In the end, the “up to 150 Mbps” or “2x” improvement is a sort of silly marketing point that should have been confined as a note in the tech specs and not trumpeted as “advanced,” “new” or, in fact, in any way special during the launch event. Adding two-stream or even three-stream support to future iOS devices would have a greater impact on improving throughput than this channel bonding tweak affords.
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The Web site of Telecom, one of the two cellphone networks in New Zealand offering Apple’s new iPhone 5, advertises the device as “the thinnest, lightest iPhone yet.” Could this really be the best they could manage to say about the latest release of the most successful smartphone in the short history of smartphones? I had to find out.
I wanted so badly to be impressed by the iPhone 5. I remember well — it was only five years ago — the excitement that surrounded the unveiling, and eventually the release, of the original iPhone. I remember bringing mine home from the Apple Store where I used to work, the unwrapping, the anticipation as I opened the box to reveal the elegant packaging — the entire process was almost sacramental.
Since then, I’ve owned three more iPhone models (I skipped the iPhone 4). Even now, every time a new iPhone lands on my desk, there remains something a little special about the act of opening it — there is, after all, a reason why unboxing videos proliferate across the internet. The iPhone 5 continues this tradition, its packaging crafted almost as carefully as the device itself.
Out of the Box and into the Hand -- This time, a review unit of the iPhone 5 arrived courtesy of Apple New Zealand. The packaging, I noticed, was a bit longer and deeper than previous boxes have been. One look at the iPhone 5 suggests a possible reason. It’s tall. Placed next to my iPhone 4S, it looks noticeably longer, and its height also makes it look narrower, despite having the same width.
At any rate, its appearance is something of a departure from its predecessor’s. From the front, it looks quite similar, dimensions notwithstanding, but from the side the differences start to show up. The metal bezel that surrounds the iPhone 4 and 4S models has been, at least in the black model Apple sent me, coated with black powder; there have been reports of the iPhone 5 looking scuffed and with powder missing out of the box, but my sample has no such flaws. As we would expect from Apple, it looks, and feels in the hand, rather elegant. The iPhone 4S’s glass back has been replaced with aluminum, again quite stylishly powder-coated, with two black glass strips, one at the top and another at the bottom, to provide radio transparency for the iPhone 5’s various antennae.
In the hand, it feels very light — almost insubstantial. While Apple did the right thing in abandoning the plasticky feel of the iPhones 3G and 3GS, the thinness and lack of heft of the later models leaves them feeling slight. If the iPhones 4 and 4S felt lightweight, the iPhone 5 is positively sylph-like. That said, the impression of lightness doesn’t really last — you become accustomed to it quickly.
Lightning Strikes -- Next out of the box is the new eight-pin Lightning cable, and here again is a major change. Since 2003 and the third generation of the iPod, a proprietary 30-pin dock connector has become standard across not just Apple’s range of iDevices, but also across an entire universe of third-party accessories. Apple’s decision to abandon this entrenched technology in favour of the new Lightning connector has upset a large number of people who have invested in docking stations, speakers, and cradles that use the old 30-pin connector.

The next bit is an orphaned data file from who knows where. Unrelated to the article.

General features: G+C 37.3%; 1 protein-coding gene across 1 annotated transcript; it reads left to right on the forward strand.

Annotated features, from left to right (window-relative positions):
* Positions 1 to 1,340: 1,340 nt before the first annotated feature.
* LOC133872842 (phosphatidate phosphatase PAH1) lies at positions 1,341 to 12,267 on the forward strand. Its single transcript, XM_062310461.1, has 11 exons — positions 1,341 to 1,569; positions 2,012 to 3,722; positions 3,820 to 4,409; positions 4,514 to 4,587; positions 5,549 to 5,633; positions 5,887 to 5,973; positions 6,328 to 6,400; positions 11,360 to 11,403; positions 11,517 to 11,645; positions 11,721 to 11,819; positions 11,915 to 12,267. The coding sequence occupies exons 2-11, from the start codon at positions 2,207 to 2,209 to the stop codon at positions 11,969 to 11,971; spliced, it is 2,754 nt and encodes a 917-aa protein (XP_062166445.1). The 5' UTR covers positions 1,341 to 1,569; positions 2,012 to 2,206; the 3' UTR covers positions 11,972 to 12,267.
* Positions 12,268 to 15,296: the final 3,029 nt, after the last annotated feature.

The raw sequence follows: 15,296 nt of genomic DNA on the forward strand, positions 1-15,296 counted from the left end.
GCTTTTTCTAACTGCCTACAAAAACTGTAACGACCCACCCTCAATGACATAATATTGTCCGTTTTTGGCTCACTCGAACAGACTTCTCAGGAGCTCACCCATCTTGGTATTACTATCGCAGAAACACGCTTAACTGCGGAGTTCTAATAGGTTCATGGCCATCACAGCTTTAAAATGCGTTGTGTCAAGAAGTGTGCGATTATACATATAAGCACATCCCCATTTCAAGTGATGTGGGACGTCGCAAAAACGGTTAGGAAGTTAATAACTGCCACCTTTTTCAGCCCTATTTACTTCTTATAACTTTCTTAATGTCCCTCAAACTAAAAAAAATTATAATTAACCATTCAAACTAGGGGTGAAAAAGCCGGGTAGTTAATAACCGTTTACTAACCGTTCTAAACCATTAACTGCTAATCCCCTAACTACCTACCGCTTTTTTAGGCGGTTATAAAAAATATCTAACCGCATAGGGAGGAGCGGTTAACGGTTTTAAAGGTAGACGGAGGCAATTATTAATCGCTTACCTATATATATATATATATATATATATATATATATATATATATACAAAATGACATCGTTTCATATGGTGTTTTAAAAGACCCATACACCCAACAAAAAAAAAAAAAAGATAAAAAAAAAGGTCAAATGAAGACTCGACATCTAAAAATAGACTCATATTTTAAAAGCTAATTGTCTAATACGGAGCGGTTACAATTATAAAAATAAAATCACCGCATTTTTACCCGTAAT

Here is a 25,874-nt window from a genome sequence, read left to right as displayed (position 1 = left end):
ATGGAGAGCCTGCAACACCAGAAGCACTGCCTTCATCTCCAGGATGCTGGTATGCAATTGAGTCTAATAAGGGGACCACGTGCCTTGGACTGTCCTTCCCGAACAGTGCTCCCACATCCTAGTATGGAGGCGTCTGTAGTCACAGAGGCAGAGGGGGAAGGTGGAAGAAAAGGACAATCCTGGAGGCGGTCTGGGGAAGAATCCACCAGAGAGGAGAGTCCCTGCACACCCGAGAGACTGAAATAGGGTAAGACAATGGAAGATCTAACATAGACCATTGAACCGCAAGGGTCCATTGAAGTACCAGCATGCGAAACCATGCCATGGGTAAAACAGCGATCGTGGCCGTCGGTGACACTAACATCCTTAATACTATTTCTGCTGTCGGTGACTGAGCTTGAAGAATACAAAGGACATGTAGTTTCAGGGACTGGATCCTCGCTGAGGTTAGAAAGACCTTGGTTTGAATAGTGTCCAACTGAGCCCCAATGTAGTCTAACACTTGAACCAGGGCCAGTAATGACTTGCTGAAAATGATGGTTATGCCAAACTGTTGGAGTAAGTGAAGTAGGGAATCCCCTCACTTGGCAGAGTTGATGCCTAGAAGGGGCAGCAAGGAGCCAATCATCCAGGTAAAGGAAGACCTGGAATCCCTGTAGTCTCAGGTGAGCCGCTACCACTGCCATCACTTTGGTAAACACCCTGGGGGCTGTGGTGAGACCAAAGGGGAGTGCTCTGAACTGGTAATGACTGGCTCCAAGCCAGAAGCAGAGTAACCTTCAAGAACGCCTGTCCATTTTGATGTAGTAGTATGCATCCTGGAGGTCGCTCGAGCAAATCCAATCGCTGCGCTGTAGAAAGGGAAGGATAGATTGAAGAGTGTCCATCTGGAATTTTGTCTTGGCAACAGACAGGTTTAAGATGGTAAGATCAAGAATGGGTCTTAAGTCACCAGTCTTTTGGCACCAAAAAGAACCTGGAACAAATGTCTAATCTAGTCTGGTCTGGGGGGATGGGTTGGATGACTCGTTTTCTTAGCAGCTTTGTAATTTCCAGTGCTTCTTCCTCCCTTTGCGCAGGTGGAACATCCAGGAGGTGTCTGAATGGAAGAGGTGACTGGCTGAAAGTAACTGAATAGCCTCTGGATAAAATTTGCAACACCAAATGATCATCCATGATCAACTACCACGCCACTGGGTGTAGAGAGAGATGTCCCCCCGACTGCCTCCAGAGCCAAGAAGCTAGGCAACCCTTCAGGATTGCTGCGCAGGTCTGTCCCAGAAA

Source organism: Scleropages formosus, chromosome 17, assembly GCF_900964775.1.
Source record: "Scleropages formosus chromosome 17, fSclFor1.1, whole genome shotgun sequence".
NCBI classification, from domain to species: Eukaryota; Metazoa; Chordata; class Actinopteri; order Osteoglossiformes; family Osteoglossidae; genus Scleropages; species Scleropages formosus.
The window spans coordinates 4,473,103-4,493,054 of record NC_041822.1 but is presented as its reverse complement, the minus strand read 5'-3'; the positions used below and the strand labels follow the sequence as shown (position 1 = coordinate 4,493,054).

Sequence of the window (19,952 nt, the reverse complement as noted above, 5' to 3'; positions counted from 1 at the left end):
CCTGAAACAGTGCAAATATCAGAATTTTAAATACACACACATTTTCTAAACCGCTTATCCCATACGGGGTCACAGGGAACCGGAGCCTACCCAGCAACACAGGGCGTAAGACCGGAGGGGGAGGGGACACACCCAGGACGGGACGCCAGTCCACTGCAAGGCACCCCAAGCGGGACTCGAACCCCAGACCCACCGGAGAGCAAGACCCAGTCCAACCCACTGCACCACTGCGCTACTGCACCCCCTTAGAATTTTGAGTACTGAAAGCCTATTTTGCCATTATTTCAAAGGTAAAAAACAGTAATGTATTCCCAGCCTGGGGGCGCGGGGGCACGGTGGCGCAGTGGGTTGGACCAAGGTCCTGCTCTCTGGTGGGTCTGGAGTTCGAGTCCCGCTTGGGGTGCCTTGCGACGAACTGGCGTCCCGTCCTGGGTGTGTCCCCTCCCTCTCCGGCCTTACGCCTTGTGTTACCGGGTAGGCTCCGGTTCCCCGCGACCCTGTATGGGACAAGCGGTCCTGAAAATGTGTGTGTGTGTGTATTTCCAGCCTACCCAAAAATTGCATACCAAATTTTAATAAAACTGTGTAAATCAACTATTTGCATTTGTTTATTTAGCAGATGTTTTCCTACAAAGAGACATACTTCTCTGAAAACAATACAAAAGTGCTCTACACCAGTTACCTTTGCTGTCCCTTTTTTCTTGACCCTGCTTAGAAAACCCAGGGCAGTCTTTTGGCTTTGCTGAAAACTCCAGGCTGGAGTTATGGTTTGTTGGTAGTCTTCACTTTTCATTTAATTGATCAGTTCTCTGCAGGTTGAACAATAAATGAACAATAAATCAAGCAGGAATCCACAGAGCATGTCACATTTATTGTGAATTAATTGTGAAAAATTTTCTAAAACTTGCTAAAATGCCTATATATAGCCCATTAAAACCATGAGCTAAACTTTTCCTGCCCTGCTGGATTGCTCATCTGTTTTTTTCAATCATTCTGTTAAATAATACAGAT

The new Lightning connector is surprisingly small, comparable in width to a micro-USB plug, but rather thinner and flatter. Its primary benefit to the user is reversibility; it can be inserted either way round, makes for easier insertion in the dark or without looking. I presume the benefit to Apple lies in freeing up the internal and external space previously occupied by the dock connector and related electronics when designing iOS devices. (At least with devices like the new iPod nano, the small Lightning connector feels worthwhile, as opposed to the minimally different MagSafe 2 connector used in the last generation of MacBooks.) It’s also likely that the new connector will make possible other capabilities, such as USB 3.0 speeds (the iPhone 5 is still limited to USB 2.0 performance).
This is a major change for the entire Apple ecosystem. Anyone who owns a speaker system, a dock, or even a charging cable for an existing iPhone and who hopes to use it with a new iPhone 5 will either have to buy an adapter from Apple (useful for chargers, perhaps; less useful for in-car systems and cradle-type devices), or replace said kit, which may not even be possible for some time, given that even Apple is having trouble keeping up with demand for the standard Lightning-to-USB cables, along with the $29 Lightning-to-30-pin adapter and $39 Lightning-to-30-pin cable adapter, plus the $49 HDMI and VGA adapters. Since there’s an authentication chip in Lightning cables, there will likely be no unlicensed Lightning options that provide full functionality.
In the end, the 30-pin connector had a long run, but it’s not surprising either that Apple would want to move to something smaller or that Apple would create a custom connector in favor of using something standard, like micro USB. (A $19 Lightning-to-micro-USB adapter is available as a separate purchase, in part to comply with European laws that require all phones to be able to charge using that plug format.) Nor is it surprising that Apple would cut over so completely, even when the benefit to users is relatively small. The main misstep seems to have been Apple’s inability to provide sufficient quantity of the various cables and adapters, and the lack of even licensed third-party accessories for the iPhone 5.